SHANGHAI (AFP) – Chinese telecom giant Huawei said yesterday it achieved a record profit last year, but revenue growth slowed sharply amid the pandemic and tightening United States (US) pressure that has pushed the company into new business lines to survive.
Unlisted Huawei said net profit rose 3.2 per cent to CNY64.6 billion (USD9.9 billion) in 2020, while revenue inched 3.8 per cent higher to CNY891.4 billion.
The world’s leading supplier of telecom networking gear and a top smartphone brand, Huawei’s future has clouded over since the former Trump administration in 2018 launched a campaign to contain the company which has gradually eaten into its bottom lines.
Bloomberg News reported that Huawei’s revenue in the fourth quarter of 2020 shrank for the first time on record. Huawei representatives could not immediately confirm that.
Before the US pressure began, revenue growth was routinely in the neighbourhood of 30 per cent or more, though it slowed to around 19 per cent in 2019.
“Over the past year we’ve held strong in the face of adversity,” Chairman Ken Hu said in a statement.
During a briefing at Huawei headquarters in the southern city of Shenzhen, Hu blamed the pandemic and the “unfair” US measures for the slower 2020 growth.
Smartphone sales have plateaued after the US cut Huawei off from key components and banned it from using Google’s Android operating systems in its handsets.
Huawei said its consumer products division – which makes smartphones and other personal devices and accounts for more than 50 per cent of overall revenue – managed 3.3 per cent sales growth in 2020.
But that masks an accelerating impact from the US sanctions. Data from independent analysts has shown that both domestic and overseas phone shipments plunged more than 40 per cent in the fourth quarter of 2020.
In addition, a number of US allies have responded to Washington’s warnings of a Huawei security threat by banning use of its networking equipment in national telecom systems. Revenue growth in Huawei’s carrier network division was flat last year at just 0.2 per cent.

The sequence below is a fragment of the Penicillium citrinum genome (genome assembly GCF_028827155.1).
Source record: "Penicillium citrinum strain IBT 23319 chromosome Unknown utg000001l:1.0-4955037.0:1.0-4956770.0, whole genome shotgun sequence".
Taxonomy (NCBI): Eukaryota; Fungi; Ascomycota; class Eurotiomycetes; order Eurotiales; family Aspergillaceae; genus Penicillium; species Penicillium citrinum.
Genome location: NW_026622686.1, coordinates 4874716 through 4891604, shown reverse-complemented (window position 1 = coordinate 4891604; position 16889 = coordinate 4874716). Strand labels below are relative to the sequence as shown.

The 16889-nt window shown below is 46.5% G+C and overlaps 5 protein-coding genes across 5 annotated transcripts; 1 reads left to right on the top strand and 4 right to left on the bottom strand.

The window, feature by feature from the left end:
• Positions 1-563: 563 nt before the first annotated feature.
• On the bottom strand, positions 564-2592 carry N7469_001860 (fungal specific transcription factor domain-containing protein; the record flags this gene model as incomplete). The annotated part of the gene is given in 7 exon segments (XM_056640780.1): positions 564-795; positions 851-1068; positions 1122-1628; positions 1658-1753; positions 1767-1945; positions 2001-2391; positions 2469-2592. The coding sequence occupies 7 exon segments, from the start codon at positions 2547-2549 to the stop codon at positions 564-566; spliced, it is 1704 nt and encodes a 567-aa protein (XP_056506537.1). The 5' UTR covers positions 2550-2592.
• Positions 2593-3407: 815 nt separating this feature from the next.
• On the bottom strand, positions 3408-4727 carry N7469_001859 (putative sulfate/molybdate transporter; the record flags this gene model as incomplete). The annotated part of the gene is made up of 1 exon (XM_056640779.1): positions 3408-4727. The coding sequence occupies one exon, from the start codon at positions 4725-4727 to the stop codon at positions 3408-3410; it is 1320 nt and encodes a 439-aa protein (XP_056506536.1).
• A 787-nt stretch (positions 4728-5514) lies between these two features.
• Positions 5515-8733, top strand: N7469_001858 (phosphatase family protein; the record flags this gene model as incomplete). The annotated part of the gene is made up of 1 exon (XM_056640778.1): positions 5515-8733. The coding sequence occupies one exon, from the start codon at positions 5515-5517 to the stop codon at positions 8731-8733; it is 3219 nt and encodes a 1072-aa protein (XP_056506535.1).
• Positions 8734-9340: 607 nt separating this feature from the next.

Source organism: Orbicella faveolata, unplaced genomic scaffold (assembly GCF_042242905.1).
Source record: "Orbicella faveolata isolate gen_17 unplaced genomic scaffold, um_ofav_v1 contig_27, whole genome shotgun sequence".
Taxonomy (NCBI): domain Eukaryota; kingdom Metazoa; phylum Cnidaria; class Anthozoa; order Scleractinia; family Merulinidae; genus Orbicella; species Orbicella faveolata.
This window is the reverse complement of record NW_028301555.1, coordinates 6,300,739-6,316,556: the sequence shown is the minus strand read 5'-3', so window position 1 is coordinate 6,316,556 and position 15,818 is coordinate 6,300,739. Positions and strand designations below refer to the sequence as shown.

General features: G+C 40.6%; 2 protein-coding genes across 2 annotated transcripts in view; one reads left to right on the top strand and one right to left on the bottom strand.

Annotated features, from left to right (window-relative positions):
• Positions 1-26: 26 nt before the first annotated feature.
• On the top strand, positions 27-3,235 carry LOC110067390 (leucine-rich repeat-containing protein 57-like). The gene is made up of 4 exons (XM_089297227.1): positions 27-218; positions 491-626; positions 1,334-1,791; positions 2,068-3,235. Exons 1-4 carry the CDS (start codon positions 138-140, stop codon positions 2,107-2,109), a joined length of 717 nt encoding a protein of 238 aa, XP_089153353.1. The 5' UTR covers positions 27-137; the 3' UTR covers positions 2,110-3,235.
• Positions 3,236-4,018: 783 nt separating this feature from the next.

The US, locked in a worsening rivalry with China, fears that Beijing’s Communist Party government could utilise Huawei systems installed globally for espionage. China’s government and Huawei have heatedly denied the suggestion.
Any hopes of a reset under the new administration of US President Joe Biden were dashed two weeks ago when US regulators included Huawei on a list of Chinese telecom companies deemed to pose a national security risk.
On top of all that, chief financial officer Meng Wanzhou – daughter of CEO and founder Ren Zhengfei – is in Canada fighting extradition to the US on charges that she and Huawei violated US sanctions against Iran.
Analysts have said that while Huawei is likely to survive, it will need to make major changes to its business.
The company has pressed ahead with that, fast diversifying to encompass enterprise and cloud computing, internet-of-things devices and networks, and other business segments related to the advent of 5G networks, an area of Huawei strength, while also doubling down on the huge China market.